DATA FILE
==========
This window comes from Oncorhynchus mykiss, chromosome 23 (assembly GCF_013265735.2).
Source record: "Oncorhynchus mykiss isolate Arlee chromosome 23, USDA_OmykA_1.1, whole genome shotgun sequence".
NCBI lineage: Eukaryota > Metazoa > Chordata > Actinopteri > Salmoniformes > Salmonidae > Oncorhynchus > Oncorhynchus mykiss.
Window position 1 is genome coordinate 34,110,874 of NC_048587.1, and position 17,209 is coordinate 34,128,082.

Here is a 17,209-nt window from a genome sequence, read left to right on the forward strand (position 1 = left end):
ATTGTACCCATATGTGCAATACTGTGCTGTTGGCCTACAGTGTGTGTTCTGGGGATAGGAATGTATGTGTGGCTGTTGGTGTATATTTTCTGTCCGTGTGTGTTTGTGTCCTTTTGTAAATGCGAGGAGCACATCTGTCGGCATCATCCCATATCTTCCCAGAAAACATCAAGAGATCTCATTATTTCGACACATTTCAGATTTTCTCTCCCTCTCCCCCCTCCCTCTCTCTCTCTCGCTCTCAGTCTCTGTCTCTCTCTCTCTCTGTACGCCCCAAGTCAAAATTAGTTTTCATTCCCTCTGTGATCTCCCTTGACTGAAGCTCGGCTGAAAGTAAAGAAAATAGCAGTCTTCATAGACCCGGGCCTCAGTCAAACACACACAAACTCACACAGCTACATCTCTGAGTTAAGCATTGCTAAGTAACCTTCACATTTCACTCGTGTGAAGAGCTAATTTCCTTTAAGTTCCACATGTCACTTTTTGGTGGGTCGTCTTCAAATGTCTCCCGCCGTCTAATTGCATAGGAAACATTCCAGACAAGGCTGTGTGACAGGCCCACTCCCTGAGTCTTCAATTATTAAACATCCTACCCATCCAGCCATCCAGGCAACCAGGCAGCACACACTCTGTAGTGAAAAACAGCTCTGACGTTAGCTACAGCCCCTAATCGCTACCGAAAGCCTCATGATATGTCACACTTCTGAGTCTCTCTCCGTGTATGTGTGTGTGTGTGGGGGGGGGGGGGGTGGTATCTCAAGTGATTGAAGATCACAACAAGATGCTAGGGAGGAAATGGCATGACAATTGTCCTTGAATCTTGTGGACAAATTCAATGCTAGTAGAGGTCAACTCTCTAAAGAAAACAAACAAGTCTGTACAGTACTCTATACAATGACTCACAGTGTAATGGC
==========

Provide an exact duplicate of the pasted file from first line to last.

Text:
This window comes from Oncorhynchus mykiss, chromosome 23 (assembly GCF_013265735.2).
Source record: "Oncorhynchus mykiss isolate Arlee chromosome 23, USDA_OmykA_1.1, whole genome shotgun sequence".
NCBI lineage: Eukaryota > Metazoa > Chordata > Actinopteri > Salmoniformes > Salmonidae > Oncorhynchus > Oncorhynchus mykiss.
Window position 1 is genome coordinate 34,110,874 of NC_048587.1, and position 17,209 is coordinate 34,128,082.

Here is a 17,209-nt window from a genome sequence, read left to right on the forward strand (position 1 = left end):
ATTGTACCCATATGTGCAATACTGTGCTGTTGGCCTACAGTGTGTGTTCTGGGGATAGGAATGTATGTGTGGCTGTTGGTGTATATTTTCTGTCCGTGTGTGTTTGTGTCCTTTTGTAAATGCGAGGAGCACATCTGTCGGCATCATCCCATATCTTCCCAGAAAACATCAAGAGATCTCATTATTTCGACACATTTCAGATTTTCTCTCCCTCTCCCCCCTCCCTCTCTCTCTCTCGCTCTCAGTCTCTGTCTCTCTCTCTCTCTGTACGCCCCAAGTCAAAATTAGTTTTCATTCCCTCTGTGATCTCCCTTGACTGAAGCTCGGCTGAAAGTAAAGAAAATAGCAGTCTTCATAGACCCGGGCCTCAGTCAAACACACACAAACTCACACAGCTACATCTCTGAGTTAAGCATTGCTAAGTAACCTTCACATTTCACTCGTGTGAAGAGCTAATTTCCTTTAAGTTCCACATGTCACTTTTTGGTGGGTCGTCTTCAAATGTCTCCCGCCGTCTAATTGCATAGGAAACATTCCAGACAAGGCTGTGTGACAGGCCCACTCCCTGAGTCTTCAATTATTAAACATCCTACCCATCCAGCCATCCAGGCAACCAGGCAGCACACACTCTGTAGTGAAAAACAGCTCTGACGTTAGCTACAGCCCCTAATCGCTACCGAAAGCCTCATGATATGTCACACTTCTGAGTCTCTCTCCGTGTATGTGTGTGTGTGTGGGGGGGGGGGGGGTGGTATCTCAAGTGATTGAAGATCACAACAAGATGCTAGGGAGGAAATGGCATGACAATTGTCCTTGAATCTTGTGGACAAATTCAATGCTAGTAGAGGTCAACTCTCTAAAGAAAACAAACAAGTCTGTACAGTACTCTATACAATGACTCACAGTGTAATGGC